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[pp. 362-387 of My Life and Times, by the Rev. John Bailey Adger.]

The Board Controversy.

Dr. Palmer well remarks that there was left over a "residuary bequest"—"a sort of remainder"—from the original controversy with which the church was rent in 1837-'38 [see Palmer's Life and Letters of Thornwell, pp. 182-221.] This bequest and remainder was the board controversy. One expression which he uses in relation to this very point is liable to be misunderstood. He says, "During the period, when the church was brought under a species of vassalage to Congregationalism, the great national societies, which usurped her functions, conducted their operations by the agency of boards. The church had become familiar with that mode of action," etc. No one will deny the influence of Congregationalism upon the Presbyterian Church, especially in those portions of it most contiguous to New England; nor that in the Northwestern wilderness, where the American Education Society and the American Home Mission Society chiefly operated, there was brought about a vassalage of the Presbyterian Church to Congregationalism. Of course, Dr. Palmer did not mean to apply his remark to our church in all its parts and portions. Neither is he to be understood as meaning that our whole church had become familiar with that mode of action in the sense of becoming, in any degree, satisfied with it. The sturdy Scotch-Irish Presbyterians of Pennsylvania, Virginia, Kentucky, and the Carolinas, who constituted the bulk of our Presbyterian Church in those days, had been educated better by their fathers, and could not approve the mixing up of the church with voluntary associations. They tolerated the Plan of Union, but, from the first, they did not like it, and it was influence from such quarters that finally overthrew it. If "boards, exactly analogous" to the hybrid ones, were established, it was not the work of these real Presbyterians. From the beginning, Philadelphia had become the centre of the Presbyterian Church in this country. Philadelphia and contiguous parts of Pennsylvania and New Jersey, together with large portions of rural New York, had long felt the influence of their near neighbors, the Congregationalists. The new boards all centred in Philadelphia, and their leading members, as well as those of every Assembly, for some time, came largely from the districts I have named. The Assembly itself, from the beginning, with only five exceptions, met every year in Philadelphia, until, as Dr. Breckinridge expressed it, "we got it set on wheels in 1844," and it came thereby under other influences than those of "the mother city." It will hardly be maintained, therefore, that our church, as a whole, had become familiar with action through boards, in the sense of being fascinated with them, when it is considered that in less than two years after the abrogation of the Plan of Union, there began a most determined opposition to the continuance of these methods.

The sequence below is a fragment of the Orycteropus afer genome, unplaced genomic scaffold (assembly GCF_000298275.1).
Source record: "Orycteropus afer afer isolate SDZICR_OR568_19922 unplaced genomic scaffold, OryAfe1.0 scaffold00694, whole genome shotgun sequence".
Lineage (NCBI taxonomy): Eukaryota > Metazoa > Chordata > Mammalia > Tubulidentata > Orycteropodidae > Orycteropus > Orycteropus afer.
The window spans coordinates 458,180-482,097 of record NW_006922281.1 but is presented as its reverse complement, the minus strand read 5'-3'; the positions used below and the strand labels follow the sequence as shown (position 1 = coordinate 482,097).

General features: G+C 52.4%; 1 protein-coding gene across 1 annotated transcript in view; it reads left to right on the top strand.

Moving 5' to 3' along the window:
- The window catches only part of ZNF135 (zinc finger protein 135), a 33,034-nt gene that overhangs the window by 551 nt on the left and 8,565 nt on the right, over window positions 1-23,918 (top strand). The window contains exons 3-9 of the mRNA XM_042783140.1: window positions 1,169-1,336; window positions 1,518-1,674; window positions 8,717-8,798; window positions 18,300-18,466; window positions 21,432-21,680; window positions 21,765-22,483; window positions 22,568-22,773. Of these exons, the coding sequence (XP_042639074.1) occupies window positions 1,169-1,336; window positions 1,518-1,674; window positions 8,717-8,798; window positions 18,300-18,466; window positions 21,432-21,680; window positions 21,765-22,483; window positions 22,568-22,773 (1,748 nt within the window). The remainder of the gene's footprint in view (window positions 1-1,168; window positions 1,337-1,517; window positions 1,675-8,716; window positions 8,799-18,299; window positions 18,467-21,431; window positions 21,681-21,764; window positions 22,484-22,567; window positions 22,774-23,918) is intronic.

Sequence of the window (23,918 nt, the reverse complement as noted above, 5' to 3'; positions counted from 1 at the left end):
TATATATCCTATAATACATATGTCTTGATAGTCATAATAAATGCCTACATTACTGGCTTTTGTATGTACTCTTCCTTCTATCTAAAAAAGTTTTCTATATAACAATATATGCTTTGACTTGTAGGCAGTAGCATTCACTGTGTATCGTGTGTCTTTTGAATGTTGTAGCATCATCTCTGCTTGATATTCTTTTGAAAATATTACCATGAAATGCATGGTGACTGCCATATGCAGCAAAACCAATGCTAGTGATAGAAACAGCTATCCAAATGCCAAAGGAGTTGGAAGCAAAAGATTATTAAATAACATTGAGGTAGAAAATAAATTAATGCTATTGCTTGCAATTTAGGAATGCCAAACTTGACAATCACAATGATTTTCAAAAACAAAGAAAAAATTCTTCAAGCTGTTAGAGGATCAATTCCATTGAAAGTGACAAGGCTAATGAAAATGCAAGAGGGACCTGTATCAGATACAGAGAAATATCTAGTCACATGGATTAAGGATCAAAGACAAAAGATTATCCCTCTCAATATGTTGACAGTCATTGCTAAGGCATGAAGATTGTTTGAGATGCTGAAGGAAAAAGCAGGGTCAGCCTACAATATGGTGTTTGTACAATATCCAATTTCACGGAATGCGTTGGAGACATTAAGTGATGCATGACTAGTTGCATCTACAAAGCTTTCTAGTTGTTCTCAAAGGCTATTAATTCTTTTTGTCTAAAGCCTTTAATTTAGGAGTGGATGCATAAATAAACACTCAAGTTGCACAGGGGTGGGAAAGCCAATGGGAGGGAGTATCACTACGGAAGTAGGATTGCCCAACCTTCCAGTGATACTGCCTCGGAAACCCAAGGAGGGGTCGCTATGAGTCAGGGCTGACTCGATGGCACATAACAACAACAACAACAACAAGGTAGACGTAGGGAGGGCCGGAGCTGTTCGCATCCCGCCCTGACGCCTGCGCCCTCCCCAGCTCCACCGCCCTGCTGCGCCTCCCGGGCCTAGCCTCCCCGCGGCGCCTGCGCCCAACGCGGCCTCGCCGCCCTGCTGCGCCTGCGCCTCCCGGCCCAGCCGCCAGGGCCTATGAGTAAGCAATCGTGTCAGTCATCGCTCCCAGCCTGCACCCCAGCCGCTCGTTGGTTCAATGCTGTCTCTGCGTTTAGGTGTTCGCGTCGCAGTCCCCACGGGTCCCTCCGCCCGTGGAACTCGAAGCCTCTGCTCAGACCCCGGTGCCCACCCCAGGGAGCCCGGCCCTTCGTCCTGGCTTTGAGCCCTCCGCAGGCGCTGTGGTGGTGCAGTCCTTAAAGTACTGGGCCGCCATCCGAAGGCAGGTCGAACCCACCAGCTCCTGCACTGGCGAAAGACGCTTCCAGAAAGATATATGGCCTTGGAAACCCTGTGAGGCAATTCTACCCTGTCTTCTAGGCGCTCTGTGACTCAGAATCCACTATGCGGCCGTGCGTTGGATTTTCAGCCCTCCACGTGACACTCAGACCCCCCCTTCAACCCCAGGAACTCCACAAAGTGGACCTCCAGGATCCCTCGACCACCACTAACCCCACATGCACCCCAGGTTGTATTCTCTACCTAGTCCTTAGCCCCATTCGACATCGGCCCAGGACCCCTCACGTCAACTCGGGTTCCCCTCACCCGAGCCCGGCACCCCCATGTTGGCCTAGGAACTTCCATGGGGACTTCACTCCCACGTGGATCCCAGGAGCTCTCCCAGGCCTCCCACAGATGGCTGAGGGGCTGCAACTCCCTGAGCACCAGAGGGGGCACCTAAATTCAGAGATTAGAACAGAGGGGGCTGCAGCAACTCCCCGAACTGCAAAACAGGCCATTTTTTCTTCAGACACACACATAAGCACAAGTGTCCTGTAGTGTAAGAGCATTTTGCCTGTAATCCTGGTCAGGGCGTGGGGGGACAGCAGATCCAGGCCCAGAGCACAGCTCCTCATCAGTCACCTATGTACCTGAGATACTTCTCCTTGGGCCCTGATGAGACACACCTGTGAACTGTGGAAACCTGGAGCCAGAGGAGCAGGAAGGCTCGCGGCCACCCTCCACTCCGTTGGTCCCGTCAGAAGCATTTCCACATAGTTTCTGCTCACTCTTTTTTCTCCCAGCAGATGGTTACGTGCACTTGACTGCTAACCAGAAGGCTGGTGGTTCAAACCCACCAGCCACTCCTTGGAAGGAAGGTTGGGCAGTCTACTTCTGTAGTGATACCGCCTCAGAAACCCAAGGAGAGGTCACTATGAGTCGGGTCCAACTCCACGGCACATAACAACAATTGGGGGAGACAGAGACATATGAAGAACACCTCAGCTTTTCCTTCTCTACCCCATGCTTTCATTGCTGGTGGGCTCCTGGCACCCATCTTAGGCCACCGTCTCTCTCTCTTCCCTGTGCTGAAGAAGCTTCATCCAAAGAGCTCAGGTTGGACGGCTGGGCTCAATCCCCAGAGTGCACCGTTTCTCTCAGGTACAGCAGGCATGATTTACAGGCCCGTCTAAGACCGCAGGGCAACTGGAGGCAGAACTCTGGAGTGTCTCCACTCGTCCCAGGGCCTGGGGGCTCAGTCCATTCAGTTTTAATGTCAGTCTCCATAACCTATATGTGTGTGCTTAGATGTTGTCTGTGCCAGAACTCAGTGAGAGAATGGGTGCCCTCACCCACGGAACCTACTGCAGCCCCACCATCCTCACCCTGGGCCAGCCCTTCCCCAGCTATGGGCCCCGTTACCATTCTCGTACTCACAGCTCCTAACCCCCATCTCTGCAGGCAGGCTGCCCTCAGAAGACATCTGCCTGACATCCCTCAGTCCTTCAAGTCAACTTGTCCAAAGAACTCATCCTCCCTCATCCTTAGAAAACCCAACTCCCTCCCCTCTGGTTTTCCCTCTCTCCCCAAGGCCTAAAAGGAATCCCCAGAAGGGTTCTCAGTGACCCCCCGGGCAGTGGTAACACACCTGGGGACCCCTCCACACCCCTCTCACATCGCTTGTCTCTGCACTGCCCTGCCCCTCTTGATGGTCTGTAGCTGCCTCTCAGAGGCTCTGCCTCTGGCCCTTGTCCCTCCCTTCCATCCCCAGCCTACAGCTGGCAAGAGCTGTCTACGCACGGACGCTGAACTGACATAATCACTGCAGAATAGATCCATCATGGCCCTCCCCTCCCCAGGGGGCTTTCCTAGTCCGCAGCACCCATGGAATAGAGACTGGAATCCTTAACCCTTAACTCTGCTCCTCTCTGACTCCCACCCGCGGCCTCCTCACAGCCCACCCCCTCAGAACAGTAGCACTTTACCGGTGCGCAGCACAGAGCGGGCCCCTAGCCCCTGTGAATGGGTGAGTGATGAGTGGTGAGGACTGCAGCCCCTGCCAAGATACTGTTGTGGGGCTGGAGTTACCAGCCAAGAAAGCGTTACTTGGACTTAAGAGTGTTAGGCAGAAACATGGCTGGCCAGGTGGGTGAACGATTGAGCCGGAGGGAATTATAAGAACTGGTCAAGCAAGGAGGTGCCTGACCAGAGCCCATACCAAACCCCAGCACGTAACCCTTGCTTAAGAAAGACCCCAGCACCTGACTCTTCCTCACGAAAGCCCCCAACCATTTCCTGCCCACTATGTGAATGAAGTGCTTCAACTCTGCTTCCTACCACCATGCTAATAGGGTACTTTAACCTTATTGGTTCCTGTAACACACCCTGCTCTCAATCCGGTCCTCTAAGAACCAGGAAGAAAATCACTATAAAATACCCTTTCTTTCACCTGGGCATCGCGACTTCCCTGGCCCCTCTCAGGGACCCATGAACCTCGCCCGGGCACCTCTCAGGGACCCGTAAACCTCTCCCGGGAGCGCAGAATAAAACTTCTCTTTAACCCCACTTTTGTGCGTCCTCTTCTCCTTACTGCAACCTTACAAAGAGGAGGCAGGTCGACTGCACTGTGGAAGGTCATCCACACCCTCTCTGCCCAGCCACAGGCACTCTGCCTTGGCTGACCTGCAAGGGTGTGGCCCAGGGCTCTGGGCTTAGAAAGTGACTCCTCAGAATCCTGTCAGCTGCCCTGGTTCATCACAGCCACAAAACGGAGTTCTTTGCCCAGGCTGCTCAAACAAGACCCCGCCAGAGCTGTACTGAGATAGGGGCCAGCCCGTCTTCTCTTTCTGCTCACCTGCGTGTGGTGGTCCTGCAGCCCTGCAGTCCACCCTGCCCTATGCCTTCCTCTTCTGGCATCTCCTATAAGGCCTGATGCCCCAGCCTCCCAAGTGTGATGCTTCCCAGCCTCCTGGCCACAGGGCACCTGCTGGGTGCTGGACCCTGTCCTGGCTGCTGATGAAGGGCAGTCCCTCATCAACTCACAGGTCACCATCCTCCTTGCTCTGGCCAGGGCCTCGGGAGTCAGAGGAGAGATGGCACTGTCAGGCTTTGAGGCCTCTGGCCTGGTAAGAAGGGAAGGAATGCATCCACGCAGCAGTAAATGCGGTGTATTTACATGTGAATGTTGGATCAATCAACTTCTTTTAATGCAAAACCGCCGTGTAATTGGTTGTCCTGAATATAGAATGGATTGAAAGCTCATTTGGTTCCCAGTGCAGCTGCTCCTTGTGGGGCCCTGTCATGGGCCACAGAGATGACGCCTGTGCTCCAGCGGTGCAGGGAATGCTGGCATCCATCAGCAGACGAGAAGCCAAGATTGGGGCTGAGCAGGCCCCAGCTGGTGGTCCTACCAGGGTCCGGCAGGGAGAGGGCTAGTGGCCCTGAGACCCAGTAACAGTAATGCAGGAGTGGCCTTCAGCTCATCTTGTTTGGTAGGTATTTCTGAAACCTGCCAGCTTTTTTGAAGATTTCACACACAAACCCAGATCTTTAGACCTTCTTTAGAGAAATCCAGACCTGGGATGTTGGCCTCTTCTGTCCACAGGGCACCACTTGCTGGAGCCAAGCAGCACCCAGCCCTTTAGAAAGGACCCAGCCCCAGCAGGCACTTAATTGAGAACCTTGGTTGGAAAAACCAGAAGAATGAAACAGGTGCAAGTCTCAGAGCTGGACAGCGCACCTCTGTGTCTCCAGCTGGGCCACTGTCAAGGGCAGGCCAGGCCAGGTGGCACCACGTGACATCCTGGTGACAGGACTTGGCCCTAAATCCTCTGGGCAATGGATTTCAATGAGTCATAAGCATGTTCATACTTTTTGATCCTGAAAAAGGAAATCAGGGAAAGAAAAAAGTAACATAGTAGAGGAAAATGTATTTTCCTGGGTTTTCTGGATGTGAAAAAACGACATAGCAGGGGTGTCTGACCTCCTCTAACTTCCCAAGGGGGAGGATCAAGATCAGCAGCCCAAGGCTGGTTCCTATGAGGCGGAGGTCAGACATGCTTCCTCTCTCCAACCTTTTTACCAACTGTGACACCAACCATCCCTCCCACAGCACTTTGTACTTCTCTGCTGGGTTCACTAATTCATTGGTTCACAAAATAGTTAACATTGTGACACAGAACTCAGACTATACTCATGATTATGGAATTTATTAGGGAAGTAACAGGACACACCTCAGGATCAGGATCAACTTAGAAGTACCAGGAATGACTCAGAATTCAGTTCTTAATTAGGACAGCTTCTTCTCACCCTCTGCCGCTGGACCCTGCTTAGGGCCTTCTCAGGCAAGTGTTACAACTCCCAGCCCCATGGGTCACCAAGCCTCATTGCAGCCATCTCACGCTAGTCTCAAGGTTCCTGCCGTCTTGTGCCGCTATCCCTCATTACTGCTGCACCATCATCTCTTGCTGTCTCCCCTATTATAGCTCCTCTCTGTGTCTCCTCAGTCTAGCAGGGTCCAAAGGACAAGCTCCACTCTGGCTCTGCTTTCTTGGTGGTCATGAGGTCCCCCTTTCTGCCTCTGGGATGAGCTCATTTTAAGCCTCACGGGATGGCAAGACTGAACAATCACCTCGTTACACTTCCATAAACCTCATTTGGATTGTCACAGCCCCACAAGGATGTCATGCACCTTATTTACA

When Calvin undertakes to state the true doctrine of the church, he begins, first, with her relation to God, and then her relation to us. "The church is a divine institution, an external help to nourish the faith begotten in us. God has given her the gospel with pastors and teachers. He has invested them with authority. He has omitted nothing which might conduce to holy consent in the faith and to right order." He is Jus Divinum Presbyterii. The church being the work of God's hand, let no man dare essay any change or improvement in its structure. It is incredible that God who instituted the church, should tolerate any human alterations in it. If Christ is the Head and King, we must let him rule in his kingdom.

As to the church's relation to us, Calvin says that scripture makes her "our mother." Though popery fatally, and prelacy too much, exaggerate this idea, yet Presbyterians make far too little of the church. As our mother, it is hers to nourish us when we are babes, and train us up to be adults in faith. I do not say that she does all this, but Calvin is certainly right in maintaining that such is our Father's design in instituting the church. She is to be a mother to us, and, as such, to be revered and obeyed by us in the Lord. The authority of church officers and church courts is not from the people, as the Congregationalists imagine. It is put upon them by God.